Here is a thought-provoking recent study from Professor G. K. Surya Prakash, my PhD mentor. The work, done in collaboration with Professor Herbert Mayr, reports a surprising outlier in what might otherwise be an intuitively clear nucleophilicity trend. It turns out that fluorine-containing carbanions can be up to 35 times more nucleophilic than their hydrogen congeners. While the authors do not suggest a simple explanation for the observed effect, one might hazard to guess that a heteroatom in place of hydrogen would increase the pyramidalization of the proximal anionic carbon centre. This increase, induced by the electron-withdrawing heteroatom, could lead to augmented nucleophilicity. While this is admittedly sound, the chlorinated analog does not follow the trend, throwing a wrench into what we all crave – a simple explanation. Fluorine is never boring and this Angewandte report provides yet another illustration.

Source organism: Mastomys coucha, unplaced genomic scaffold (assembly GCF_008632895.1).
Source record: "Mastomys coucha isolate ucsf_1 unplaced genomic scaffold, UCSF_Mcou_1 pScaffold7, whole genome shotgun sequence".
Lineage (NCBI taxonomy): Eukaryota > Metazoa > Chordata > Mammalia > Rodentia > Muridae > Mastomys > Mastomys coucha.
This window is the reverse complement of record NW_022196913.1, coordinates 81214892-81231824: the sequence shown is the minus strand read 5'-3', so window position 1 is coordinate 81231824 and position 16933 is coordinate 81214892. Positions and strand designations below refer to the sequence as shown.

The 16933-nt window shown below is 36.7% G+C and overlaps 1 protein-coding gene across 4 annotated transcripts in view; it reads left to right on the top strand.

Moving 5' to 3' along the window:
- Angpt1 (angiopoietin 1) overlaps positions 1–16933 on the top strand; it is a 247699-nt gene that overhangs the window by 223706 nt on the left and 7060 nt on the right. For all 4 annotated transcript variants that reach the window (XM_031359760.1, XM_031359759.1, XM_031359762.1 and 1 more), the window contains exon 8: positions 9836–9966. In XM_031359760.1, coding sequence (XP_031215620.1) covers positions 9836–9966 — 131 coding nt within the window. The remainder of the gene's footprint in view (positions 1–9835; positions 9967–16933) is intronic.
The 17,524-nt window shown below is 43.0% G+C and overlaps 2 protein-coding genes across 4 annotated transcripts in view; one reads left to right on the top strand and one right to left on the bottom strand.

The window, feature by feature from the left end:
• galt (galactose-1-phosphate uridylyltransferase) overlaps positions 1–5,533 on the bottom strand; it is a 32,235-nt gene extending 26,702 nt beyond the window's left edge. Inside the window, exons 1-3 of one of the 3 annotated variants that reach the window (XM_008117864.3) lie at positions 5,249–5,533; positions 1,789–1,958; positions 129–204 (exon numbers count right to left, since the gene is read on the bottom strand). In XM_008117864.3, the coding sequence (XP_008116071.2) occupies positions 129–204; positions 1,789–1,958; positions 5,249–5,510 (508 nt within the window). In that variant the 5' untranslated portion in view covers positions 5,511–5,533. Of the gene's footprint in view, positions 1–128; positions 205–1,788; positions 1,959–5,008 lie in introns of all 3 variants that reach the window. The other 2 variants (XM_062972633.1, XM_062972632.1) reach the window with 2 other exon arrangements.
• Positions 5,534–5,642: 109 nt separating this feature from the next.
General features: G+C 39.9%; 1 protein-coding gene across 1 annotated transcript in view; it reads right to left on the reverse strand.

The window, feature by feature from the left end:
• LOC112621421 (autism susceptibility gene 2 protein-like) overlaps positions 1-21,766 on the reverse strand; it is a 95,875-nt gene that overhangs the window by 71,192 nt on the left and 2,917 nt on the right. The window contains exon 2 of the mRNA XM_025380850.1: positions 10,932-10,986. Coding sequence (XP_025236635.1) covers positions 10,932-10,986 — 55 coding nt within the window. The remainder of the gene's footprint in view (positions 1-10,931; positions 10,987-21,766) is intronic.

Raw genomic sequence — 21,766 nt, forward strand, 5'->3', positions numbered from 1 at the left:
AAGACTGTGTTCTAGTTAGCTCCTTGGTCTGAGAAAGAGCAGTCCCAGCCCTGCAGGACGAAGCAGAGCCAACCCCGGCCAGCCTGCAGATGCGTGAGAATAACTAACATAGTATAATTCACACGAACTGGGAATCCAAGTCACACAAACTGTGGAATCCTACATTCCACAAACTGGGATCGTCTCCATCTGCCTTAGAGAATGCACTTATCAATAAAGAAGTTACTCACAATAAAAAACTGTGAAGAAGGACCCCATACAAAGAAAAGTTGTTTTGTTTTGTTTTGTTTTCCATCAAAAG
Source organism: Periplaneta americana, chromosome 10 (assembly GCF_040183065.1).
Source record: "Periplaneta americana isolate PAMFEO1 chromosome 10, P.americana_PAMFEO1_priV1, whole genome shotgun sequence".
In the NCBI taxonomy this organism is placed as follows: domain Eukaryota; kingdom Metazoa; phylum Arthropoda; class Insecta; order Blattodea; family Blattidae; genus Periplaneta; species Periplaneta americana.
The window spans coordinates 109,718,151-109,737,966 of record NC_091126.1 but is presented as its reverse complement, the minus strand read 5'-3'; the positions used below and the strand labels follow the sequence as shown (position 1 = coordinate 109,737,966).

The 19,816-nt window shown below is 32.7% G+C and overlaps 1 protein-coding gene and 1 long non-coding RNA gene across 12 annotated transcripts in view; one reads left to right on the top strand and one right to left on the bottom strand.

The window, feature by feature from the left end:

Interesting you bring this up today, as I’m currently using nitro(phenylsulfonyl)methane as an ester enolate equivalent for the first time in several years. Funny how things work.
Nice. Good luck with the experiment!
How about p-pi p-pi overlap of the fluorine with the anion, thus increasing the electron density on the trigonal carbon (and hence nucleophilicity)? Chlorine is sufficiently bigger that pyramidalization might occur to a significant extent (and the 2p pi- 3p-pi overlap would be poorer in the first place before accounting for change of geometry).
Yes, I agree with that. Most likely the reason is in the balance between electronegativity and what you just described. By the way, CF3+ species are also way more stable than CCl3+. This happens for the same reason.